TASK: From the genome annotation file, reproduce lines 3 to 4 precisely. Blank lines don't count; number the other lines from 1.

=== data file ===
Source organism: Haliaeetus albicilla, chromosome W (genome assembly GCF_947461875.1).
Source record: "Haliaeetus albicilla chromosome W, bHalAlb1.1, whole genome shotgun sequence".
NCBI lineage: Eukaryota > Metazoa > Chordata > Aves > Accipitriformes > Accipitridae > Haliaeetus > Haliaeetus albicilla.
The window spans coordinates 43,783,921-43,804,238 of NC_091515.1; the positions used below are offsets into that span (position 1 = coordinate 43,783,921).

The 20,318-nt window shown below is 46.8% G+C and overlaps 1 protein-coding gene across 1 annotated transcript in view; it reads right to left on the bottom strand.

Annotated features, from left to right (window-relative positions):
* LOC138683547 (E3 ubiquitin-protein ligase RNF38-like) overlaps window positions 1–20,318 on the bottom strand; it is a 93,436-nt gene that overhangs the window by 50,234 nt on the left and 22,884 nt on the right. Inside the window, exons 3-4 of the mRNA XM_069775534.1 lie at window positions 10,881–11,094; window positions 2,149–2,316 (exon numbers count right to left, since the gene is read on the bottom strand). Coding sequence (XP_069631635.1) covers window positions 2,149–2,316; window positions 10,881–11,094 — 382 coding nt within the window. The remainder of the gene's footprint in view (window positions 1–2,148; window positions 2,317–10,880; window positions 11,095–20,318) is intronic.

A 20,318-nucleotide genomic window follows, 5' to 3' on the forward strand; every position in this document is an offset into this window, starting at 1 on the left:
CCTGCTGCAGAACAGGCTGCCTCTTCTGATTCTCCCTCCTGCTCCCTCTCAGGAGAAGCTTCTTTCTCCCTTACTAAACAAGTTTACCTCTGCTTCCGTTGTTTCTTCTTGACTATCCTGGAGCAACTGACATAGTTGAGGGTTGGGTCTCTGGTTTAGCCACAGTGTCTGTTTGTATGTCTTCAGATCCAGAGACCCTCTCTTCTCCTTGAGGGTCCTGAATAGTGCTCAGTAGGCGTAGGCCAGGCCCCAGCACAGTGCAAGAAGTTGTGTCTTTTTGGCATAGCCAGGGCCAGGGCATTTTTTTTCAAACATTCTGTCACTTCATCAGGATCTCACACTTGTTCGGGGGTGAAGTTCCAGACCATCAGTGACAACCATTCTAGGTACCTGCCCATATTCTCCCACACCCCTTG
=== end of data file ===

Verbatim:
NCBI lineage: Eukaryota > Metazoa > Chordata > Aves > Accipitriformes > Accipitridae > Haliaeetus > Haliaeetus albicilla.
The window spans coordinates 43,783,921-43,804,238 of NC_091515.1; the positions used below are offsets into that span (position 1 = coordinate 43,783,921).